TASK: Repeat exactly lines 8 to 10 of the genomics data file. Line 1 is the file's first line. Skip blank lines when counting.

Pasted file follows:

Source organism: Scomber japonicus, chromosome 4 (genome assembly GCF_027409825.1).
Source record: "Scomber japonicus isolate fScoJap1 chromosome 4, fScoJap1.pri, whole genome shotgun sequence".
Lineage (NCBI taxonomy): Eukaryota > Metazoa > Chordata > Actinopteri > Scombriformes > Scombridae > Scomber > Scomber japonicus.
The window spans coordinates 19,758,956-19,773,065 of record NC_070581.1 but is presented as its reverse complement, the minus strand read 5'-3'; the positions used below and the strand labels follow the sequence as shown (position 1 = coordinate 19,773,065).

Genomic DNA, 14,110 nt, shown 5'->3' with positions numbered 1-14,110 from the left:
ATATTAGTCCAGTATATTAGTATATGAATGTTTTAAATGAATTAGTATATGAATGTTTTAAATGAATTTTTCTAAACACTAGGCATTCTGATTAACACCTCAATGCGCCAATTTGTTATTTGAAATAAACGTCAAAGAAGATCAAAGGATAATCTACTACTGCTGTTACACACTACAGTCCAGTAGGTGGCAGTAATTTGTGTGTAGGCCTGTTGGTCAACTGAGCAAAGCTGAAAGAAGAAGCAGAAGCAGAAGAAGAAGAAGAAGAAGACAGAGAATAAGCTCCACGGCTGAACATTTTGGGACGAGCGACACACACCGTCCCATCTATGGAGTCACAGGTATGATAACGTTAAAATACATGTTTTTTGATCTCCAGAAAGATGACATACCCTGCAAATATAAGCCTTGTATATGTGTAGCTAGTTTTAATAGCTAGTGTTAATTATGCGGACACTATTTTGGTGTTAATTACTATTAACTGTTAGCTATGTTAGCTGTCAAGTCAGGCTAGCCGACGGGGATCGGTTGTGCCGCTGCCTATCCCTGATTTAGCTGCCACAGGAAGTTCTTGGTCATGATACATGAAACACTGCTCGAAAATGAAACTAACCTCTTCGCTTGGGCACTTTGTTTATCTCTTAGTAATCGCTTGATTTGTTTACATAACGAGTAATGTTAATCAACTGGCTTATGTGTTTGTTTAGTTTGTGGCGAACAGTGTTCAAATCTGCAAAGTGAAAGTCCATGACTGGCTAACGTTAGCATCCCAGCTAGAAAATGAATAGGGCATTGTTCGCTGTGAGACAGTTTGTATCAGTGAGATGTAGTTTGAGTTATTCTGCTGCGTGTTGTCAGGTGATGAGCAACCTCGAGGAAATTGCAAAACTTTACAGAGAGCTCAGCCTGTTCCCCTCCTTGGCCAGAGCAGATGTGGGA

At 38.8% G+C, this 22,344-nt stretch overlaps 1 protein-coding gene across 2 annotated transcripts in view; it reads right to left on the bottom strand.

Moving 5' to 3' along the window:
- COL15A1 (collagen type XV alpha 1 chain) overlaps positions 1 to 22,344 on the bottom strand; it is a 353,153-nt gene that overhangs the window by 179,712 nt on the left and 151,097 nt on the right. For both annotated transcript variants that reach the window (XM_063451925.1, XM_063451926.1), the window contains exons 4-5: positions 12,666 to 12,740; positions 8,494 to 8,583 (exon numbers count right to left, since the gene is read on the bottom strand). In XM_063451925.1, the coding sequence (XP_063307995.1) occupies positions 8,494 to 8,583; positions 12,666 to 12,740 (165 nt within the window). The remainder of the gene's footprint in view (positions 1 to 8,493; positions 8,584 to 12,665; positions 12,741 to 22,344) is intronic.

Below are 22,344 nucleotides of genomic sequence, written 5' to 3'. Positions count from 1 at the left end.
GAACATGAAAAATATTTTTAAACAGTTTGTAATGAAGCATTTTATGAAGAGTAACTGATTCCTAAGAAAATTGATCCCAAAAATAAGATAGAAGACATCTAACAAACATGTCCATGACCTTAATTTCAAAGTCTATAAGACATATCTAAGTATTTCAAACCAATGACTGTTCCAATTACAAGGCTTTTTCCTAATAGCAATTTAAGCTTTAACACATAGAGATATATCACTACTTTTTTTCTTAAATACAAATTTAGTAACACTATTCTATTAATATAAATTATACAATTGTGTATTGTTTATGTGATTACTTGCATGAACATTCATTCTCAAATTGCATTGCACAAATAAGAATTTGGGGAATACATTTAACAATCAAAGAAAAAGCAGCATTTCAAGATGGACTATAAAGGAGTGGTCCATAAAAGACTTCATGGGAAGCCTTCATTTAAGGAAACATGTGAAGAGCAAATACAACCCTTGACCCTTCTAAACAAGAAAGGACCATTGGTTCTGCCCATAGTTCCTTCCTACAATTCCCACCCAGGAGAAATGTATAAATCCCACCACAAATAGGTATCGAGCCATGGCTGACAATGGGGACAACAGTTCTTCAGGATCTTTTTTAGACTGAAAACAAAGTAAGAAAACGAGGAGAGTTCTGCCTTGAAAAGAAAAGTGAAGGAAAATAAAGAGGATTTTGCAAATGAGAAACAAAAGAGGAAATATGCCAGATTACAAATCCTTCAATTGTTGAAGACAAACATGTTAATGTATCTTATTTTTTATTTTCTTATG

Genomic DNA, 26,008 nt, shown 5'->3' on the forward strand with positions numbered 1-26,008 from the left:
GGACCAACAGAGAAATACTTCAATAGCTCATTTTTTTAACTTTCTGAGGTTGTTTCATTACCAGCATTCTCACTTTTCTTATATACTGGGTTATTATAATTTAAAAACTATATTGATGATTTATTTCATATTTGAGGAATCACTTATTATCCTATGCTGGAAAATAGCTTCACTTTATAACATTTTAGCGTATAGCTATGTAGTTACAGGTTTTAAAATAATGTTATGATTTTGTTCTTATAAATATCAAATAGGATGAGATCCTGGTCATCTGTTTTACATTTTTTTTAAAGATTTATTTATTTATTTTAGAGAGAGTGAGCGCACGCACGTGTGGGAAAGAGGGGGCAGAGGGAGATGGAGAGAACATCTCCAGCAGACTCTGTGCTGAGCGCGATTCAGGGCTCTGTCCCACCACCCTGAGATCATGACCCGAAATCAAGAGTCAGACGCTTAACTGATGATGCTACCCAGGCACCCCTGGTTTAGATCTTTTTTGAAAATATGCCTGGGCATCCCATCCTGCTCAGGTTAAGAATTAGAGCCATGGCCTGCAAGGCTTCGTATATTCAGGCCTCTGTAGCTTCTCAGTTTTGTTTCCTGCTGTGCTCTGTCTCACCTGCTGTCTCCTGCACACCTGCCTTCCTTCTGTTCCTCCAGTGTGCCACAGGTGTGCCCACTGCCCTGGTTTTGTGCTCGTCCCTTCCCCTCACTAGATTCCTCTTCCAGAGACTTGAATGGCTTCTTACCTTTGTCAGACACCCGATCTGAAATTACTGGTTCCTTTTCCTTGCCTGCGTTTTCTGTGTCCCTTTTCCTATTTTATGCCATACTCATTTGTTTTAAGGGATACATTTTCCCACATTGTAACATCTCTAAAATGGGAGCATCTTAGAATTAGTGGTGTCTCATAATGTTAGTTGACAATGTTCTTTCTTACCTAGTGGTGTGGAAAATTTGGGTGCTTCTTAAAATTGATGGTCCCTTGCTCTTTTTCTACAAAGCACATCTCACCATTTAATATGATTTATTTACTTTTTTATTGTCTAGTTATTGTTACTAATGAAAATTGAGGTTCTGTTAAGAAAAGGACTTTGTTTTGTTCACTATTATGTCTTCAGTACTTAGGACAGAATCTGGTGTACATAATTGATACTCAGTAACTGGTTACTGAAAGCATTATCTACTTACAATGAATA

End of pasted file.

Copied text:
Moving 5' to 3' along the window:
- COL15A1 (collagen type XV alpha 1 chain) overlaps positions 1 to 22,344 on the bottom strand; it is a 353,153-nt gene that overhangs the window by 179,712 nt on the left and 151,097 nt on the right. For both annotated transcript variants that reach the window (XM_063451925.1, XM_063451926.1), the window contains exons 4-5: positions 12,666 to 12,740; positions 8,494 to 8,583 (exon numbers count right to left, since the gene is read on the bottom strand). In XM_063451925.1, the coding sequence (XP_063307995.1) occupies positions 8,494 to 8,583; positions 12,666 to 12,740 (165 nt within the window). The remainder of the gene's footprint in view (positions 1 to 8,493; positions 8,584 to 12,665; positions 12,741 to 22,344) is intronic.

Below are 22,344 nucleotides of genomic sequence, written 5' to 3'. Positions count from 1 at the left end.